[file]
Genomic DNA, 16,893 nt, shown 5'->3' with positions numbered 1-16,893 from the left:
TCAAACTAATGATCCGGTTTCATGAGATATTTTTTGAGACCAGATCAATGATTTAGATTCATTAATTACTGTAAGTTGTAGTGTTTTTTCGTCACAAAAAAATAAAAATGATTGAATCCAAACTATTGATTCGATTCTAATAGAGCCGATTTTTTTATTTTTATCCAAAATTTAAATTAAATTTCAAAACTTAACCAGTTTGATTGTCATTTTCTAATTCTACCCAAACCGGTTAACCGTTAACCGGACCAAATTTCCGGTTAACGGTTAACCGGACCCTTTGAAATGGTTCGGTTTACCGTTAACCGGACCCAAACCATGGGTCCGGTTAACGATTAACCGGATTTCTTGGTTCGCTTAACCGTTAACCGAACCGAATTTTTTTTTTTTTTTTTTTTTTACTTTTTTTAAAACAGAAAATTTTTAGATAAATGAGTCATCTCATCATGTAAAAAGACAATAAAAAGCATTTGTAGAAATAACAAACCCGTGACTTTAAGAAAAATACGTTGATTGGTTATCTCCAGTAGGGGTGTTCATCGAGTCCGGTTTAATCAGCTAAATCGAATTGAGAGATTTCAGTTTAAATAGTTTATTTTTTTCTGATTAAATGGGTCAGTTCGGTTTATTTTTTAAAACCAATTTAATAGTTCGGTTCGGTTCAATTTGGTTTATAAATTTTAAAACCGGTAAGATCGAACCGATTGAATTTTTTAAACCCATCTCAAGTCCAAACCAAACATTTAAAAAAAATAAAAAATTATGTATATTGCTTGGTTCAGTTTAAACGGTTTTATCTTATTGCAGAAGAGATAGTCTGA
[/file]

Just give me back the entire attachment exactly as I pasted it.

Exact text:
Genomic DNA, 16,893 nt, shown 5'->3' with positions numbered 1-16,893 from the left:
TCAAACTAATGATCCGGTTTCATGAGATATTTTTTGAGACCAGATCAATGATTTAGATTCATTAATTACTGTAAGTTGTAGTGTTTTTTCGTCACAAAAAAATAAAAATGATTGAATCCAAACTATTGATTCGATTCTAATAGAGCCGATTTTTTTATTTTTATCCAAAATTTAAATTAAATTTCAAAACTTAACCAGTTTGATTGTCATTTTCTAATTCTACCCAAACCGGTTAACCGTTAACCGGACCAAATTTCCGGTTAACGGTTAACCGGACCCTTTGAAATGGTTCGGTTTACCGTTAACCGGACCCAAACCATGGGTCCGGTTAACGATTAACCGGATTTCTTGGTTCGCTTAACCGTTAACCGAACCGAATTTTTTTTTTTTTTTTTTTTTTACTTTTTTTAAAACAGAAAATTTTTAGATAAATGAGTCATCTCATCATGTAAAAAGACAATAAAAAGCATTTGTAGAAATAACAAACCCGTGACTTTAAGAAAAATACGTTGATTGGTTATCTCCAGTAGGGGTGTTCATCGAGTCCGGTTTAATCAGCTAAATCGAATTGAGAGATTTCAGTTTAAATAGTTTATTTTTTTCTGATTAAATGGGTCAGTTCGGTTTATTTTTTAAAACCAATTTAATAGTTCGGTTCGGTTCAATTTGGTTTATAAATTTTAAAACCGGTAAGATCGAACCGATTGAATTTTTTAAACCCATCTCAAGTCCAAACCAAACATTTAAAAAAAATAAAAAATTATGTATATTGCTTGGTTCAGTTTAAACGGTTTTATCTTATTGCAGAAGAGATAGTCTGA